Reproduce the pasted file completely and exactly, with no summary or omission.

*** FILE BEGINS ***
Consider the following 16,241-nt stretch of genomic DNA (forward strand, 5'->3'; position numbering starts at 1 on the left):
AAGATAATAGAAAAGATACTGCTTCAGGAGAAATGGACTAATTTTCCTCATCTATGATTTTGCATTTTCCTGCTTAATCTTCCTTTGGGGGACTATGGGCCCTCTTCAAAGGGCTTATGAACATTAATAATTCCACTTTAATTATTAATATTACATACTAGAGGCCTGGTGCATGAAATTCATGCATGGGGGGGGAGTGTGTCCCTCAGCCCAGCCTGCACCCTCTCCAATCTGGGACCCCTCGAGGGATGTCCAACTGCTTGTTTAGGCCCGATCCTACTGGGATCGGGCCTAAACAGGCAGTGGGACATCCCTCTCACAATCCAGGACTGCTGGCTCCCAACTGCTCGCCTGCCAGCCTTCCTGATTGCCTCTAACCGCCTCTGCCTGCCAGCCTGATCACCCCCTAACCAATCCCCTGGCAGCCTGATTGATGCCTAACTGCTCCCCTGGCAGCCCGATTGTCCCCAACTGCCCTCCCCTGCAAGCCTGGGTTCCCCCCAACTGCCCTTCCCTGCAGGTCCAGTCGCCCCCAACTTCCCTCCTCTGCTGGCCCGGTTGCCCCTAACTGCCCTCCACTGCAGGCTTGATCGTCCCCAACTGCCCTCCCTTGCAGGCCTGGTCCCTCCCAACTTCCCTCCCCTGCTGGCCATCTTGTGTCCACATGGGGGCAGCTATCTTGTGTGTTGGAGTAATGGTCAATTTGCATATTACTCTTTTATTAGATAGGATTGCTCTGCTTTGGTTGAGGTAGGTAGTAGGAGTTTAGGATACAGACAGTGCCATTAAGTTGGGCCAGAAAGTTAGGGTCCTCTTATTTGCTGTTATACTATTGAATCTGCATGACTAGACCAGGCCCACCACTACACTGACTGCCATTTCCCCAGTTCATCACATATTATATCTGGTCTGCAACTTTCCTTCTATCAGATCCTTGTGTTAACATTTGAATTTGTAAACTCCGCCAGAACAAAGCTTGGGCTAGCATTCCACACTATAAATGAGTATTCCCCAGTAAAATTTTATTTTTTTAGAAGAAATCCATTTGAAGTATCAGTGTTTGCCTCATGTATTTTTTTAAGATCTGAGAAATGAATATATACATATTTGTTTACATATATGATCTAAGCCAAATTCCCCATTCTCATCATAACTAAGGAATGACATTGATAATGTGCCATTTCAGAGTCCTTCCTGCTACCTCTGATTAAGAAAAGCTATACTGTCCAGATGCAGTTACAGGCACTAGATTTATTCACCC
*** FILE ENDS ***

Consider the following 16,241-nt stretch of genomic DNA (forward strand, 5'->3'; position numbering starts at 1 on the left):
AAGATAATAGAAAAGATACTGCTTCAGGAGAAATGGACTAATTTTCCTCATCTATGATTTTGCATTTTCCTGCTTAATCTTCCTTTGGGGGACTATGGGCCCTCTTCAAAGGGCTTATGAACATTAATAATTCCACTTTAATTATTAATATTACATACTAGAGGCCTGGTGCATGAAATTCATGCATGGGGGGGGAGTGTGTCCCTCAGCCCAGCCTGCACCCTCTCCAATCTGGGACCCCTCGAGGGATGTCCAACTGCTTGTTTAGGCCCGATCCTACTGGGATCGGGCCTAAACAGGCAGTGGGACATCCCTCTCACAATCCAGGACTGCTGGCTCCCAACTGCTCGCCTGCCAGCCTTCCTGATTGCCTCTAACCGCCTCTGCCTGCCAGCCTGATCACCCCCTAACCAATCCCCTGGCAGCCTGATTGATGCCTAACTGCTCCCCTGGCAGCCCGATTGTCCCCAACTGCCCTCCCCTGCAAGCCTGGGTTCCCCCCAACTGCCCTTCCCTGCAGGTCCAGTCGCCCCCAACTTCCCTCCTCTGCTGGCCCGGTTGCCCCTAACTGCCCTCCACTGCAGGCTTGATCGTCCCCAACTGCCCTCCCTTGCAGGCCTGGTCCCTCCCAACTTCCCTCCCCTGCTGGCCATCTTGTGTCCACATGGGGGCAGCTATCTTGTGTGTTGGAGTAATGGTCAATTTGCATATTACTCTTTTATTAGATAGGATTGCTCTGCTTTGGTTGAGGTAGGTAGTAGGAGTTTAGGATACAGACAGTGCCATTAAGTTGGGCCAGAAAGTTAGGGTCCTCTTATTTGCTGTTATACTATTGAATCTGCATGACTAGACCAGGCCCACCACTACACTGACTGCCATTTCCCCAGTTCATCACATATTATATCTGGTCTGCAACTTTCCTTCTATCAGATCCTTGTGTTAACATTTGAATTTGTAAACTCCGCCAGAACAAAGCTTGGGCTAGCATTCCACACTATAAATGAGTATTCCCCAGTAAAATTTTATTTTTTTAGAAGAAATCCATTTGAAGTATCAGTGTTTGCCTCATGTATTTTTTTAAGATCTGAGAAATGAATATATACATATTTGTTTACATATATGATCTAAGCCAAATTCCCCATTCTCATCATAACTAAGGAATGACATTGATAATGTGCCATTTCAGAGTCCTTCCTGCTACCTCTGATTAAGAAAAGCTATACTGTCCAGATGCAGTTACAGGCACTAGATTTATTCACCC